Tom Clancy's EndWar
One lesson they don't teach you in Videogame Journalism School is this: If a publisher sits you down in a high-end, automated massage chair prior to a demo, there's usually a reason for doing so.
Studies show that having those magic fingers work their magic on you makes any game -- yes, even something like Fusion Frenzy 2 or Vampire Rain -- appear like it might be marginally fun.
Case in point: During a demo of Tom Clancy's EndWar in midtown Manhattan, fellow Crispyite Scott Alexander got to the massage chair before I could. (He's surprisingly agile for a big man.) As Alexander literally undulated before me, his eyes rolling back in his head, I sat down on the hard, ass-busting floor of the Shoreham Hotel penthouse, and got a clear-eyed, totally unmassaged and unbiased look at the last war-mongering Tom Clancy offering.
If you're a Clancy fan, no doubt you're voting Republican this year. In fact, my Oliver Stone streak makes me wonder if the Republican Party secretly funds these games, as tools to spawn new generations of Junior Republicans. Michael de Plater, the man responsible for the touted Total War series, is serving as the game's Creative Director.
The context of the game is World War III, which is, according to Clancy, slated to take place in the year 2020. You must choose one of a trio of factions -- the United States, the European Union and those dreaded Russians -- and then command said faction to victory. The game's opening cinema, as is typical of Clancy games, mixes real-world images of nuclear explosions, pixilated footage of soldiers trotting across deserts, and missiles sailing through blue skies.
Gameplay is fairly typical of the RTS genre. Pick the right troops for the right job. Send them in. Then, bring on the next objective. Rinse, repeat.
But there are two aspects of the game that save it from merely being a Command & Conquer clone.
First, the game's camera angle isn't the usual three-quarter/top-down view that is the norm for the genre. Instead, the game puts the camera into the middle of the action, right down on the battlefield itself. This gives the gameplay a more intimate quality, and works to make you feel more connected to your troops, tanks, choppers and so forth.
The second, and more impressive, aspect of the game is the voice-command ability. Using the Xbox 360 headset (the game was demoed on the 360, but it will also be available for the PS3), you'll be able to issue audible commands to your troops.
Not digging your current battlefield camera angle? Simply hold down the right trigger on the 360 controller as if it were your walkie-talkie button, and shift it by saying, "Unit one camera." Voila. The camera instantly jumps to unit one.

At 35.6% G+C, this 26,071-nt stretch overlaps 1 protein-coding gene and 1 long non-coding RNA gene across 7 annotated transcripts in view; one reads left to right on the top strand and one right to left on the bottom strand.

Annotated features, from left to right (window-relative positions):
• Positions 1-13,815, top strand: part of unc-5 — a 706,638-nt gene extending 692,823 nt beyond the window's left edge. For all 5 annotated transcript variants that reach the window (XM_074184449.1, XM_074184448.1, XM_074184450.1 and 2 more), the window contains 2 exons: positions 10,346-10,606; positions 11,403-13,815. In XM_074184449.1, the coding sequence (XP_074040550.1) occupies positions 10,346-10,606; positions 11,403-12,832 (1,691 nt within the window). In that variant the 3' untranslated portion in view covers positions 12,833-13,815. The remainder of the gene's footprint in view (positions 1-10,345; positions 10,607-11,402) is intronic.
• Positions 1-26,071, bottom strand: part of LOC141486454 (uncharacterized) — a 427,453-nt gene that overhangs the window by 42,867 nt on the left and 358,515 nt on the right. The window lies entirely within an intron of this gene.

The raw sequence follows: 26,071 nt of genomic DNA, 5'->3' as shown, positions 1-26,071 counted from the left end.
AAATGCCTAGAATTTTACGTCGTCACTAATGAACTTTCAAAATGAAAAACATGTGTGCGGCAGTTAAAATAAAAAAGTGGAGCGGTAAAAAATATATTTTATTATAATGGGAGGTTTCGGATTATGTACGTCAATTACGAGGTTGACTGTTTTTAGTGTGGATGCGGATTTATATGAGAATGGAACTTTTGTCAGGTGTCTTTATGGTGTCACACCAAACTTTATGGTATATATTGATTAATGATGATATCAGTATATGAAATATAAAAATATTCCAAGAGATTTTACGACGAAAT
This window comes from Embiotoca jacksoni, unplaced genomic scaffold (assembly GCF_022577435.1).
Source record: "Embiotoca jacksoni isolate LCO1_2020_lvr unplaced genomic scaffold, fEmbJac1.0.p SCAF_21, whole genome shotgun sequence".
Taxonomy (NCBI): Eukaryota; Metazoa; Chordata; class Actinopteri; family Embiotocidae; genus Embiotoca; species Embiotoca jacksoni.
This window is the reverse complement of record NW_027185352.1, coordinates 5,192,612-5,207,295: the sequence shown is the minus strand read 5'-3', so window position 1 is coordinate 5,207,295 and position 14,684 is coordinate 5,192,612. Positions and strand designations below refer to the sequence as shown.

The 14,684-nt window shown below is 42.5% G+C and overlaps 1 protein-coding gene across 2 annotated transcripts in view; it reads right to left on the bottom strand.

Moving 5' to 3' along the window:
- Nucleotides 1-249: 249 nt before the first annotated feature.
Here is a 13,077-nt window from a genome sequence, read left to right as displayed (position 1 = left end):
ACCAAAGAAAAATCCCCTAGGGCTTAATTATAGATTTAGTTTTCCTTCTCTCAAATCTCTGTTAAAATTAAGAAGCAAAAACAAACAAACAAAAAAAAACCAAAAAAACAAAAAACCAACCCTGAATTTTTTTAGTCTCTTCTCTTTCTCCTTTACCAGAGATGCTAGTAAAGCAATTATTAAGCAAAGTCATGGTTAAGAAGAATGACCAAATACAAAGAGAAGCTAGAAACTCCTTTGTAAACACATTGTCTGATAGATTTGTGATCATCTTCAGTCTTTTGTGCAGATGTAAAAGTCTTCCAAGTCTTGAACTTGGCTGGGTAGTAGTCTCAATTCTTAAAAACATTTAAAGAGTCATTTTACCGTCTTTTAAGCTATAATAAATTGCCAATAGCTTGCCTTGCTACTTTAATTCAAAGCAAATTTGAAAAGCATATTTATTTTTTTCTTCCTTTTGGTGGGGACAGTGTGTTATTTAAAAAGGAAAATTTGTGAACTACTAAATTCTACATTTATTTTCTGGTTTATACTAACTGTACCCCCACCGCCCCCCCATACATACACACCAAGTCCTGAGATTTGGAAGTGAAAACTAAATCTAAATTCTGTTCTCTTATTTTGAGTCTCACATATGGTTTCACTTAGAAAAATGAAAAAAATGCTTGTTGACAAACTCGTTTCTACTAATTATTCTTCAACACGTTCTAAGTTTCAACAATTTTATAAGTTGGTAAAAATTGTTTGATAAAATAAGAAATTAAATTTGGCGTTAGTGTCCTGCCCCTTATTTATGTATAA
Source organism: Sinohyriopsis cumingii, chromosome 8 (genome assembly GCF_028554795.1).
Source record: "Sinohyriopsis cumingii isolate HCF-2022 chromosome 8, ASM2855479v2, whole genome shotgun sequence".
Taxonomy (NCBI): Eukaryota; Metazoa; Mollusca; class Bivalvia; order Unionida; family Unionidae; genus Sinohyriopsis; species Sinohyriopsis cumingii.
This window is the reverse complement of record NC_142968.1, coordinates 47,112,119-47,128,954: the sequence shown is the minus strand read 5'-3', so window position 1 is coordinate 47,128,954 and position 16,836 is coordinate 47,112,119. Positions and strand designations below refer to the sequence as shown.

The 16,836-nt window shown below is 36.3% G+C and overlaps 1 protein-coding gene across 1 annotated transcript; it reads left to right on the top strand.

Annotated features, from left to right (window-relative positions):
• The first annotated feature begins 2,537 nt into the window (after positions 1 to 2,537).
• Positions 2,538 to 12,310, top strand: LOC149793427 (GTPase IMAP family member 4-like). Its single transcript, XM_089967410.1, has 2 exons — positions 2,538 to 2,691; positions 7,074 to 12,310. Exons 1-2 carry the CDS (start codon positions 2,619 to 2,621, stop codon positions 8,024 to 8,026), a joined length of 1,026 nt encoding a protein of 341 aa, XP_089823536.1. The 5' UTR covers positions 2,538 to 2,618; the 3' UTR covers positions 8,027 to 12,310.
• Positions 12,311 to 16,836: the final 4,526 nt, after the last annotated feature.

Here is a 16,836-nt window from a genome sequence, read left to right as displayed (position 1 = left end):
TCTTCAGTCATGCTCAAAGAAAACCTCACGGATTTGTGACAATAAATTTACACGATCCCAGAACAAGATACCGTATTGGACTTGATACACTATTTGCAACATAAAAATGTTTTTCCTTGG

Here's a running sample of what the voice-commands sound like:
"Red Team move to crosshair. Unit five attack hostile. Unit four secure foxtrot. Air strike hostile two."
(Note: Be sure to notify any friends and family who may be nearby while you are playing the game, lest they think you are talking to your invisible childhood friend, Chad.) For those not in the mood to chat, commands can also be issued the old-fashioned, point-and-click way.
Overall, at this point in development, while the game's graphics are certainly serviceable for the genre, they don't exactly set a BioShock-esque standard that makes competitors (like C & C) look obsolete. Explosions are nice and fiery, and the individual soldiers down on the battlefield are rendered with a decent amount of detail, making them look, well, appropriately human.
I found EndWar's online mode especially intriguing. Ubisoft plans to create a persistent world in which gamers can gather and wage their wars. You sign up with a faction, the game matches you up with an opponent, and at day's end, once all the wins and losses are tallied across the board, new front lines will be drawn. The point is to help your faction conquer as much of the world as possible. Your smaller victories are then added to your faction's overall victories.
As the demo concluded, Alexander ceased his undulating and began the process of sleepily extricating himself from the loving, coddling arms of the Sharper Image massage chair. Whether or not a more intimate camera angle, voice-command and the seemingly ambitious online mode -- not to mention the tried and true Clancy name -- are enough to distinguish EndWar in the RTS genre remains to be seen. For the time being, Ubisoft confirmed that the game will not be shipping with a gratis massage chair. Though we here at Crispy agree, if more games did, we'd no doubt be doling out a whole lot more Buy Its?
Check back here in a few months for our final, massage-chair-free, Crispy-style Buy It/Try It/Fry It verdict.
This preview was based on a publisher-driven demo of the game. The release date has not yet been announced.